The Internet Manifesto

The Internet is a mixed blessing. It connects us to the world, and the world to us. That’s good. And that’s bad. Like any tool, it can be used or misused. The security industry worries about the misuse part: cybercrime, and so-called cyber warfare, where nations use the tools of crime to attack their citizens, or one another.

Art Coviello, chairman, RSA

How worried is it? If RSA Security’s reaction is any indication, extremely. During his keynote address at the recent RSA Security conference, RSA chairman Art Coviello issued a call to action, a kind of Internet manifesto, offering up four principles for nations to adopt. Nations should:

  1. Renounce the use of cyber weapons, and the use of the Internet for waging war.
  2. Cooperate internationally in the investigation, apprehension and prosecution of cyber criminals.
  3. Ensure that economic activity on the Internet can proceed unfettered and that intellectual property rights are respected around the world.
  4. Respect, and ensure the privacy of all individuals.

They’re all motherhood and apple pie type aspirations, to be sure, but Coviello went on to explain why he feels each principle is important today.

“The genie is out of the bottle on the use of cyber weaponry,” he said, “and unlike nuclear weapons, cyber weapons are easily propagated and can be turned on the developer. We must have the same abhorrence to cyber war as we do nuclear and chemical war.”

In that, he’s right. Once malware — the most common form of cyber attack — is in the wild, it’s difficult to control. Hackers on the other side can grab it, analyse it, and pervert it to attack its creator. And, since no software is perfect, a tiny bug can have huge consequences. We only have to remember the Morris worm, a student project that took down the early Internet because of a software error, to appreciate the risks. Our own cyber weapons could easily turn around and bite us.

The second tenet is equally valid. Cooperation in hunting down and dealing with cyber criminals is in everyone’s best interest (except the crooks’). Coviello noted, “the only ones deriving advantage from governments trying to gain advantage over one another on the Internet are the criminals; criminals who grow bolder by the day. Our lack of immediate, consistent and sustained cooperation, globally, gives them the equivalent of safe havens.”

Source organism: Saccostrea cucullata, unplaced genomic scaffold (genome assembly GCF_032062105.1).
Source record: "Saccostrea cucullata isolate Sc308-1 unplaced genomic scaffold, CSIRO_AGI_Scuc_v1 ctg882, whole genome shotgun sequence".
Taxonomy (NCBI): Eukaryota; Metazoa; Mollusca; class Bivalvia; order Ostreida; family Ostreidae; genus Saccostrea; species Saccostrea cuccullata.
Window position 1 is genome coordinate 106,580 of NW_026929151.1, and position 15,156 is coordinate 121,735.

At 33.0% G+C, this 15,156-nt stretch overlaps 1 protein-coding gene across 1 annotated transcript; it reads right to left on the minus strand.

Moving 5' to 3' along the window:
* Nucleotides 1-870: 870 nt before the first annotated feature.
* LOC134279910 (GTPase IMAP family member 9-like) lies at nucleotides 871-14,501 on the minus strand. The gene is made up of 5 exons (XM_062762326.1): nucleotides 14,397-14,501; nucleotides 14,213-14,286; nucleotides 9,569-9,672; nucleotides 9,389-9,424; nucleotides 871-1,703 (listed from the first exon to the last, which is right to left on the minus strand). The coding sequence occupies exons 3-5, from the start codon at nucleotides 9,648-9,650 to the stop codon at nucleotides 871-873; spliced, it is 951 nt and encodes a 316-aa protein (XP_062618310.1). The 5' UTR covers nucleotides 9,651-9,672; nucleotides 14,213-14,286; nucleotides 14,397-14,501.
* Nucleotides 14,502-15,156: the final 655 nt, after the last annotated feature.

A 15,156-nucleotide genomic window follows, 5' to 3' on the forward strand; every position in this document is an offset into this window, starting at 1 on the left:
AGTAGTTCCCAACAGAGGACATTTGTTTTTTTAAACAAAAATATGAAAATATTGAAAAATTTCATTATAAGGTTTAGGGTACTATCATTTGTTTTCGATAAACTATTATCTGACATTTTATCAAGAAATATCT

Police forces work together where they can, but they’re often handicapped by antiquated legislation and by unenlightened politicians. If nations are serious about combatting crime of any sort, they need to work together to enable their law enforcement agencies. It’s no different in the cyber world.

Since the whole world revolves around commerce, it makes sense that one part of the manifesto should deal with the subject. Said Coviello, “The benefits to all of us from productivity improvements in commerce, research, and communication are too valuable to not achieve agreement on the rule of law. Rule of law must rule!”

OK, that’s a little redundant. But he has a point. Law, particularly international law, needs to catch up with our current e-reality. Copyright, patents, and other laws around protection of and use of intellectual property are still firmly rooted in the 19th century. E-commerce rules need to be codified for the protection and prosperity of all.

Finally, Coviello addressed what is probably the most contentious issue in the online world: privacy. He said, “Our personal information has become the true currency of the digital age and while it is important that we are not exploited, it is even more important that our fundamental freedoms are protected. But with our personal freedom comes responsibility.”

He went on, “Governments have a duty to create and enforce a balance. A balance that embraces individual rights and collective security. A balance based on a fair governance model and transparency. As to governments themselves, let me quote one of the US founding fathers, James Madison, “the great difficulty lies in this: you must first enable the government to control the governed; and in the next place oblige it to control itself.” Openness and transparency will be paramount.”

That may be the trickiest issue of all. Governments and citizens frequently have different ideas about privacy; indeed, different departments of a government don’t even agree. And with today’s propensity to exchange one’s personal information for access to services, privacy is frequently merely an illusion.

Unfortunately, that opens the door to criminal activity as well as excessive government snoopiness. The naïve user is inadvertently contributing to the problem. And that means we need education. Just as children are taught how to safely cross the street, consumers need to be taught how to safely navigate the cyber-pathways. We can’t rely on Big Brother; we are ultimately responsible for our own cyber safety.



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